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Ohio officers tasked with keeping race, gender data

Process aimed at reducing charges of police bias

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COLUMBUS — A state-certification process will require that all Ohio police departments for the first time collect data on the race and gender of people they pull over in traffic stops or take aside for questioning, in an effort to reduce potential police bias against suspects.

Many large departments already collect such data, including the Ohio State Highway Patrol, which publishes annual numbers on its website. 

But hundreds of smaller departments will collect the data as well.

Since most people’s interaction with police happens at traffic stops, it’s important to know who is pulled over, said Ronnie Dunn, an urban affairs professor at Cleveland State University who helped develop the standard.

“It helps provide transparency, as well as accountability,” he said. “It helps us understand exactly whom the police are having interactions with.”

The standard was approved Feb. 17 by a police relations board created by Gov. John Kasich after protests over fatal shootings of unarmed black suspects by white officers in Ohio and in the nation, including the 2014 death of 12-year-old Tamir Rice in Cleveland.

The standard deals with what’s known as bias-free policing. It takes effect in about a year. It’s the seventh standard the board has approved that includes policies on use of force, use of deadly force, recruiting, and hiring.

The standards don’t cover individual officer training, which is overseen by the Attorney General’s Office. Rather, they require agencies to have policies in place at the departmental level.

No Ohio agency will face punishment for noncompliance, other than appearing on a list to be published each March of departments opting out of certification. The state is hoping local communities will take departments not on the list to task and force them to adhere.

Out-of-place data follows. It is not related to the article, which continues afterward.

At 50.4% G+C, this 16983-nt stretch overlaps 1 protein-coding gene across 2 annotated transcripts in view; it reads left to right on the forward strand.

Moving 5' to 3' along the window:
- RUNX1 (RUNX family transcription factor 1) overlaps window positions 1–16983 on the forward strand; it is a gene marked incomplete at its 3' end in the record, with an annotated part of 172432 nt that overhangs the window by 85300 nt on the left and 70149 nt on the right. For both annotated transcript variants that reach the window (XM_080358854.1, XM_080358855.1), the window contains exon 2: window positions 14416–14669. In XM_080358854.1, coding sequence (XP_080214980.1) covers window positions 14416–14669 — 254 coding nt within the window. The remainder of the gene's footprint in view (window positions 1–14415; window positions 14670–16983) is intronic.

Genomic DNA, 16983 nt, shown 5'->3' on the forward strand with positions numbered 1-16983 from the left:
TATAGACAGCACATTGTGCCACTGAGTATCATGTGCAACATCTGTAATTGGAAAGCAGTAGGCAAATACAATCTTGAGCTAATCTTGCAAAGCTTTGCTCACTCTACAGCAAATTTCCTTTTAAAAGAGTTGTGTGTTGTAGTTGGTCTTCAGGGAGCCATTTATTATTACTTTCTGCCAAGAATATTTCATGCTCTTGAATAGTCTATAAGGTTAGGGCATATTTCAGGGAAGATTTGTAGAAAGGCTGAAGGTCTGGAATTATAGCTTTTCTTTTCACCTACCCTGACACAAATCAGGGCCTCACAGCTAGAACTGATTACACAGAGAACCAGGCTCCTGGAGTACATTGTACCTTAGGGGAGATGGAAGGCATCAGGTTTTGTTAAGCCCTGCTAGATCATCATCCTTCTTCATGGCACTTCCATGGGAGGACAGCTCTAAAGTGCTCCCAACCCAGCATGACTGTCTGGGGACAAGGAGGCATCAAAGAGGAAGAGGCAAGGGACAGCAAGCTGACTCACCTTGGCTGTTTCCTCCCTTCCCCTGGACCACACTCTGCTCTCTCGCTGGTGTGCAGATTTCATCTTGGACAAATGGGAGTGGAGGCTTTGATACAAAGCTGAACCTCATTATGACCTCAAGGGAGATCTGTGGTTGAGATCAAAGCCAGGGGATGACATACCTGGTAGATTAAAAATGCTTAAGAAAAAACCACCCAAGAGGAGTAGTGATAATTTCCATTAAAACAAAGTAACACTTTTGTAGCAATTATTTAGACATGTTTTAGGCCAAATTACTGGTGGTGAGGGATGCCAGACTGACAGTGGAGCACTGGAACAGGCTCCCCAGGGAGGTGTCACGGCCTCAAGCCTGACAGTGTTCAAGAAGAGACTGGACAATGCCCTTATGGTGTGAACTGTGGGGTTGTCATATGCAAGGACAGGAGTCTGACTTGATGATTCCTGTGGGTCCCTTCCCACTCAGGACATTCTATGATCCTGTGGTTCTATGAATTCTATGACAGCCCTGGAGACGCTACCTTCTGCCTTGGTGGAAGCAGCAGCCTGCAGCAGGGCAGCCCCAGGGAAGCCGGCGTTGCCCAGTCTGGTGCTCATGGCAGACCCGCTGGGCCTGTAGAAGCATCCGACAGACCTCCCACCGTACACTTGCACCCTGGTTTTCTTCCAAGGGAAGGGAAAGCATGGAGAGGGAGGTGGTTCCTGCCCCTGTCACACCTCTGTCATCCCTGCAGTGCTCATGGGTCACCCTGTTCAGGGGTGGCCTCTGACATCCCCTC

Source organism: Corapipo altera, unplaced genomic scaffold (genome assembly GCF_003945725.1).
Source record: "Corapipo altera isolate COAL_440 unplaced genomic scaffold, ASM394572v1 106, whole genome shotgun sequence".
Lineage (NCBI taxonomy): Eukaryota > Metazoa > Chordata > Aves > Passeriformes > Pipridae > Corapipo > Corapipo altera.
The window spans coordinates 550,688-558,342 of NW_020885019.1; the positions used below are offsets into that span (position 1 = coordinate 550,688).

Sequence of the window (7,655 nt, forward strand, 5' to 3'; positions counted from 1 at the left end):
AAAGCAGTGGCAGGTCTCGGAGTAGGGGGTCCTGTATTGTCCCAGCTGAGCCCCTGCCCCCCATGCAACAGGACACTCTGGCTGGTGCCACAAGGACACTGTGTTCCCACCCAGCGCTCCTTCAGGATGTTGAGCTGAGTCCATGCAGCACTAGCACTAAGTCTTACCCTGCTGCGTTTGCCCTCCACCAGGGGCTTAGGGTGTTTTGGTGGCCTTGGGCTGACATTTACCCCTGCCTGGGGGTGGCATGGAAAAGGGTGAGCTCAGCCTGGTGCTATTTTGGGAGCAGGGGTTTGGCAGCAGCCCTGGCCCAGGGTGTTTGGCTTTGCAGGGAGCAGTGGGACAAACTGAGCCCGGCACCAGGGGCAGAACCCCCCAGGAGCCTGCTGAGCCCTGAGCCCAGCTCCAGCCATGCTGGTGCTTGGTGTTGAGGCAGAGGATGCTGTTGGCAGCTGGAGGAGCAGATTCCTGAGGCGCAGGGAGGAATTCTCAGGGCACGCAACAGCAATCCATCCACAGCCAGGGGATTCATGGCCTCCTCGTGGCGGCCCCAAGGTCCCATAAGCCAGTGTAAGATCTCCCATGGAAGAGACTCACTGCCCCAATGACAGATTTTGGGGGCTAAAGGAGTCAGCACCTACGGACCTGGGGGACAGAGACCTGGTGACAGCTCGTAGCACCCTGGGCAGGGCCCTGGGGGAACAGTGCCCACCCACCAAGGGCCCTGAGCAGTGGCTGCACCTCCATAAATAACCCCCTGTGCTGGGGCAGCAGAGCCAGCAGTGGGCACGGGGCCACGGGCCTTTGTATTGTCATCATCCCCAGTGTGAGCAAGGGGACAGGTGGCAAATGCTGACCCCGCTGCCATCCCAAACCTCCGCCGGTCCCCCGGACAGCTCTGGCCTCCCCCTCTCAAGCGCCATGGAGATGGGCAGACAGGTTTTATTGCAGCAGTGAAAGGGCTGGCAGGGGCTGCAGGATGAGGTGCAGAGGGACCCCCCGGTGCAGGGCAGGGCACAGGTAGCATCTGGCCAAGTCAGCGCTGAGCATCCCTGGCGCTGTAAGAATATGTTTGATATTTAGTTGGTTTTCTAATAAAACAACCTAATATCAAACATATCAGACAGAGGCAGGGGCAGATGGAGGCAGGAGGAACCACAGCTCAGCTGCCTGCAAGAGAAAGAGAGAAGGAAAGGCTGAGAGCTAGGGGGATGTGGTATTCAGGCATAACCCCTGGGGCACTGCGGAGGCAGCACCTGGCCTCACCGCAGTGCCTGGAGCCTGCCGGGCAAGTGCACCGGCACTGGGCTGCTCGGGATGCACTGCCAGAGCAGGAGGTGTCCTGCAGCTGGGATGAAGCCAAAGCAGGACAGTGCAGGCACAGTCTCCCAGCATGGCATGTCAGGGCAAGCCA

About half of U.S. states have laws making such data collection mandatory, Mr. Dunn said.

The data has to be analyzed carefully and compared with racial demographics of particular areas, said Mike Navarre, chief of the Oregon Police Department in suburban Toledo and the former Toledo police chief. 

Stops might not always mirror the statewide percentages of minorities depending on where stops are made, said Chief Navarre. 

The numbers can help agencies identify patterns of profiling and can protect departments wrongly accused of profiling by giving them data to refute claims, Chief Navarre said.

“It’s better to have it and not need it, than not have it all,” he said.

Not all departments are in favor of the collection. 

Jeffrey Scott, chief of the 32-officer force at Notre Dame College in suburban Cleveland, said correctly identifying the races of drivers can be difficult, and errors can lead to unfair accusations of profiling.

“It could be a good officer doing good work and doing it correctly, but they’re inaccurately being flagged,” Chief Scott said. But his department will collect the data.

The Ohio Highway Patrol has collected the races and genders of drivers stopped by troopers since 2000. Fourteen percent of drivers stopped in 2015 were black, according to the most recent patrol data. 

Census figures say 13 percent of Ohioans are black. Troopers also recorded 3,700 drivers listed as “other.”

Supervisors randomly review video of troopers’ stops each month and run monthly and quarterly reports examining troopers’ race and gender data, said Lt. Robert Sellers of the Ohio Highway Patrol.

“The public expects professional policing and these are the things we’ve put in place to provide professional services to our residents and to everybody traveling on Ohio’s roadways,” he said.

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